A Retrospective Call for Action: Mad Men's Feminist Reawakening




Farhat, Aya H., 1994-

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When Mad Men first aired in the summer of 2007, it was more than just a television series with the uncanny ability to tap into the subconscious minds of its viewers, causing them to reminisce about a bygone era they may or may not have actually experienced. It was a show that highlighted the range of experiences present in a decade most people now only look back on with nostalgia. The series, which follows an advertising agency amidst its ups and downs, trades and merges, would not have held its allure over seven seasons without the presence of its multifaceted characters, namely that of its female leads. While arguably every single character in Mad Men plays an essential role in the developing narrative, modern viewers may take special interest in the characters Elizabeth “Betty” Hofstadt, Margaret “Peggy” Olson, and Joan Harris for their potential to not only extend beyond their visual personas seemingly locked in time but for their unique capability to connect viewers across generational and ideological divides. Moreover, these characters exhibit a special ability to bridge this dichotomy by encouraging a return to critical perspectives regarding the limited roles afforded to women in media and the restrictive expectations placed upon their femininity. On its surface, Mad Men is not a show advocating for feminism; in reality, its historical rendition appears to be promoting the precise opposite. At its core, however, Mad Men is a series that clearly calls for the revival of a movement through a restoration of its disparate parts. In this way, the contrastive attributes of Betty, Joan, and Peggy function to embody a displacement that can only be understood as a feminist reawakening.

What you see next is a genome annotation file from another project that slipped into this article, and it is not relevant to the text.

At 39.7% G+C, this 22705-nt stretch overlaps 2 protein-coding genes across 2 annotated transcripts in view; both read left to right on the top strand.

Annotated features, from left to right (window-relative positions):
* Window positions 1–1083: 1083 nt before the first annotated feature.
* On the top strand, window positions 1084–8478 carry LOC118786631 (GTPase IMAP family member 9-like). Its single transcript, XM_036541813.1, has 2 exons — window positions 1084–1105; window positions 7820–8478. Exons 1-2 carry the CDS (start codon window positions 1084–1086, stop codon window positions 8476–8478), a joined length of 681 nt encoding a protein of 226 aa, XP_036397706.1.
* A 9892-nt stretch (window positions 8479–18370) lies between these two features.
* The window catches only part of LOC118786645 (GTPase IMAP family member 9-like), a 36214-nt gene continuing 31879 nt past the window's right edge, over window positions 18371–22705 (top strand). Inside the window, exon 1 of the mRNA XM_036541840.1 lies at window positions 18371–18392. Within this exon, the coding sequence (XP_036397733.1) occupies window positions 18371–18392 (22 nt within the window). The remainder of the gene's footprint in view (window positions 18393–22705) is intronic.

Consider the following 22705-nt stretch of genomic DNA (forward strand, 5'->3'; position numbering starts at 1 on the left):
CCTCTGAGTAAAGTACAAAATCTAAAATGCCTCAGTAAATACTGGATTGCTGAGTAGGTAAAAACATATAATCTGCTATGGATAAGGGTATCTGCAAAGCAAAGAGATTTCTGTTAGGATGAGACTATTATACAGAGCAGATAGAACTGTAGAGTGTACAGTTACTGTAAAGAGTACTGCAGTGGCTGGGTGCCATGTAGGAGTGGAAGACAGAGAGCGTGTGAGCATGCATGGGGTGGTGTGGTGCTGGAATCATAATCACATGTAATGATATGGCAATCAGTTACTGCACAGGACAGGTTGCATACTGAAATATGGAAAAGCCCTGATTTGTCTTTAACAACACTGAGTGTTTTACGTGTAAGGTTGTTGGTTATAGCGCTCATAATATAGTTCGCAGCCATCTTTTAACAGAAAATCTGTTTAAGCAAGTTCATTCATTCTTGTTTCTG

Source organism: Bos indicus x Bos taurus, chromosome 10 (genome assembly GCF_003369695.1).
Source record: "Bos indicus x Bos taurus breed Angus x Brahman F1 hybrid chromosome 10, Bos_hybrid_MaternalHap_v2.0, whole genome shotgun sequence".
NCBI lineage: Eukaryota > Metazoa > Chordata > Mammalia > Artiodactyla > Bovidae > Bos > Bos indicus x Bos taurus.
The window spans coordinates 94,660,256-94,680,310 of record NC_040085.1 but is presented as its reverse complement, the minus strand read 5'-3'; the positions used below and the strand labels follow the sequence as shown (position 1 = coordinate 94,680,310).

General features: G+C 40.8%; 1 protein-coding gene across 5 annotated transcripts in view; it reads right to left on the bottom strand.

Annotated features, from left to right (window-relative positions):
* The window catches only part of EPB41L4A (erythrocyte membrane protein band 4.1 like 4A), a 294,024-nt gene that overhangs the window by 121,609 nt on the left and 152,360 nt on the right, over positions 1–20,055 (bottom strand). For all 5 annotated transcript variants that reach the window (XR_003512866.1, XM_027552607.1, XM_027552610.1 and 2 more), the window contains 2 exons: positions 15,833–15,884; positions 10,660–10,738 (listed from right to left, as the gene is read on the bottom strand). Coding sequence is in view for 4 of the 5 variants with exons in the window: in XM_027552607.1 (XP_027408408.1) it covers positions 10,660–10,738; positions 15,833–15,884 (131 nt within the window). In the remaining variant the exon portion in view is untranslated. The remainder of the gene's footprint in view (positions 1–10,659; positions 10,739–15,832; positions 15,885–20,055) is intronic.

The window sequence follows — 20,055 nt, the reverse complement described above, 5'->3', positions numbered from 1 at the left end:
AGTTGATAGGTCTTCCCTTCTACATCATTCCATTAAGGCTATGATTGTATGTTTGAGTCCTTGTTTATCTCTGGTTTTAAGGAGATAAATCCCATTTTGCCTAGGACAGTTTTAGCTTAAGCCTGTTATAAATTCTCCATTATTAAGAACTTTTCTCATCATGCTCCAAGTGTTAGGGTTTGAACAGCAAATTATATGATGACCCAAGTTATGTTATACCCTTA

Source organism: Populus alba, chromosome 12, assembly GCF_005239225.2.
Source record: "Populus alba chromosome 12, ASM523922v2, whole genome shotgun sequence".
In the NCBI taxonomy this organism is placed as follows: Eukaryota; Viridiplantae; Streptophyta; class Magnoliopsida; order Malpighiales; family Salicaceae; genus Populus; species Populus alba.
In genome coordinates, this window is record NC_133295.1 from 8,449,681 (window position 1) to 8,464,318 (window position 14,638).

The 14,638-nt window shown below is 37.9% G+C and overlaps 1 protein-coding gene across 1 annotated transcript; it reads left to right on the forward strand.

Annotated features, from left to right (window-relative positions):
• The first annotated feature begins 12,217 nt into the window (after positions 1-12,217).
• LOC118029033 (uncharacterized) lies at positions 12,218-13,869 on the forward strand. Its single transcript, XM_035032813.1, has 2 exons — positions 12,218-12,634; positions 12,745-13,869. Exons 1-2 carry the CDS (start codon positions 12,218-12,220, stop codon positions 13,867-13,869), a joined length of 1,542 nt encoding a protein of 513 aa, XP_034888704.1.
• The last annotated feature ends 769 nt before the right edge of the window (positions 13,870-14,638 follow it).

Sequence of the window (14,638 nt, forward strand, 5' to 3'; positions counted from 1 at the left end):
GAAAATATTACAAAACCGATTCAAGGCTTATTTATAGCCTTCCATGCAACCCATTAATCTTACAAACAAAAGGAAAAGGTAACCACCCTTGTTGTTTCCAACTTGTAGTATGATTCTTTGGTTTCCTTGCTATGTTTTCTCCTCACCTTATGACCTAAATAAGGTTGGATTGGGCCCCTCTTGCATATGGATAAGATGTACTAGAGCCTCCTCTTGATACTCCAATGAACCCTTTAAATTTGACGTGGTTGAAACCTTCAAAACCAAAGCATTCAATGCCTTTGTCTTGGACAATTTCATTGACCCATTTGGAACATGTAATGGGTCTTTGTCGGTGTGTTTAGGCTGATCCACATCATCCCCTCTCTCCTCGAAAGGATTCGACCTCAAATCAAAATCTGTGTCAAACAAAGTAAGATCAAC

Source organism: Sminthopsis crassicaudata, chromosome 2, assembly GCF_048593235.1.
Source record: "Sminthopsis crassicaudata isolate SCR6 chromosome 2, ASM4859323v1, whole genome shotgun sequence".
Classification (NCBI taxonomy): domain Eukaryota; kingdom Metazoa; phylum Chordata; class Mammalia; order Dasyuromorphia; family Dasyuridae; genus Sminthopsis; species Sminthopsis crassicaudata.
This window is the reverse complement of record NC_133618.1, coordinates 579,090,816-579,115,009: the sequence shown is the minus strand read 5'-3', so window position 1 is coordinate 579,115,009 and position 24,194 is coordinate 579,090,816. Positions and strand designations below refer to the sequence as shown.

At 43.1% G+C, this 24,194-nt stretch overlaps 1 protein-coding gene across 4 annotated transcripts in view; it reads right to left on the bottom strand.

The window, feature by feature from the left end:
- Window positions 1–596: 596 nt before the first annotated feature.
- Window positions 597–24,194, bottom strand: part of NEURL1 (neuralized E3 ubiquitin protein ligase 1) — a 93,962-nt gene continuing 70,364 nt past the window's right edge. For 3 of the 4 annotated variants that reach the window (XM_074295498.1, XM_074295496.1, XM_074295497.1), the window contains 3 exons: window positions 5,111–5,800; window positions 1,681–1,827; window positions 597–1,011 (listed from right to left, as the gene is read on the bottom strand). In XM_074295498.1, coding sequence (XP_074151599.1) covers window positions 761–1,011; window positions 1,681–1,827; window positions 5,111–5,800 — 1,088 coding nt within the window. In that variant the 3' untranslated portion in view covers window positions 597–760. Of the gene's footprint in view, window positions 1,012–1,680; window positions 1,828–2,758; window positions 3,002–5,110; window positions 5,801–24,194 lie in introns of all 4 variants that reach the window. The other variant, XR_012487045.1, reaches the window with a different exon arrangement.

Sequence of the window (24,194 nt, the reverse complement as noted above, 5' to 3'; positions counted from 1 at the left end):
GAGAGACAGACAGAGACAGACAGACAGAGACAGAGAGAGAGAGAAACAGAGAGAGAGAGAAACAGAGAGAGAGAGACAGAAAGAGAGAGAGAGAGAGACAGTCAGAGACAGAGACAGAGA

Mad Men., Feminism., Transhistoricity., Postfeminism., Feminist reawakening.